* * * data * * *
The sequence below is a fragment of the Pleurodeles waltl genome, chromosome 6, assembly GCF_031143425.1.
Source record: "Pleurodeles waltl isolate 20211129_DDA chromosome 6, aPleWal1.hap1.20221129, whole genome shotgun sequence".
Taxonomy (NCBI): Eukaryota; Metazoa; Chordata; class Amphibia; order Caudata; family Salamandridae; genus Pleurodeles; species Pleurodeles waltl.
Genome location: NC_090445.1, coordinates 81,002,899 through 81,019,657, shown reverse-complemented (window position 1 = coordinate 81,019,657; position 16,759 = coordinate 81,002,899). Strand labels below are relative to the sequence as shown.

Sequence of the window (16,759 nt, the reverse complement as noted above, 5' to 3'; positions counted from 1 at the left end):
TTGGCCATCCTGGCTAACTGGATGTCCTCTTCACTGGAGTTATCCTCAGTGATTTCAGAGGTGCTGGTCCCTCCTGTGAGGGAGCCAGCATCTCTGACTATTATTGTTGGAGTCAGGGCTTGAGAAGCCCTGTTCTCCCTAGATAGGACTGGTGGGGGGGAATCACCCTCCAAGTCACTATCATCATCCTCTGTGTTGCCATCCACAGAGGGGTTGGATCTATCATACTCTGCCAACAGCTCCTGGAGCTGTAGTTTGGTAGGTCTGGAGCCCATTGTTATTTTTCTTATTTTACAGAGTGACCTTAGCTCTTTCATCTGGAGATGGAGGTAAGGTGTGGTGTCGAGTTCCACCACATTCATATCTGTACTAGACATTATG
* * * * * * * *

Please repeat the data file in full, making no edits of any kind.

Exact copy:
The sequence below is a fragment of the Pleurodeles waltl genome, chromosome 6, assembly GCF_031143425.1.
Source record: "Pleurodeles waltl isolate 20211129_DDA chromosome 6, aPleWal1.hap1.20221129, whole genome shotgun sequence".
Taxonomy (NCBI): Eukaryota; Metazoa; Chordata; class Amphibia; order Caudata; family Salamandridae; genus Pleurodeles; species Pleurodeles waltl.
Genome location: NC_090445.1, coordinates 81,002,899 through 81,019,657, shown reverse-complemented (window position 1 = coordinate 81,019,657; position 16,759 = coordinate 81,002,899). Strand labels below are relative to the sequence as shown.

Sequence of the window (16,759 nt, the reverse complement as noted above, 5' to 3'; positions counted from 1 at the left end):
TTGGCCATCCTGGCTAACTGGATGTCCTCTTCACTGGAGTTATCCTCAGTGATTTCAGAGGTGCTGGTCCCTCCTGTGAGGGAGCCAGCATCTCTGACTATTATTGTTGGAGTCAGGGCTTGAGAAGCCCTGTTCTCCCTAGATAGGACTGGTGGGGGGGAATCACCCTCCAAGTCACTATCATCATCCTCTGTGTTGCCATCCACAGAGGGGTTGGATCTATCATACTCTGCCAACAGCTCCTGGAGCTGTAGTTTGGTAGGTCTGGAGCCCATTGTTATTTTTCTTATTTTACAGAGTGACCTTAGCTCTTTCATCTGGAGATGGAGGTAAGGTGTGGTGTCGAGTTCCACCACATTCATATCTGTACTAGACATTATG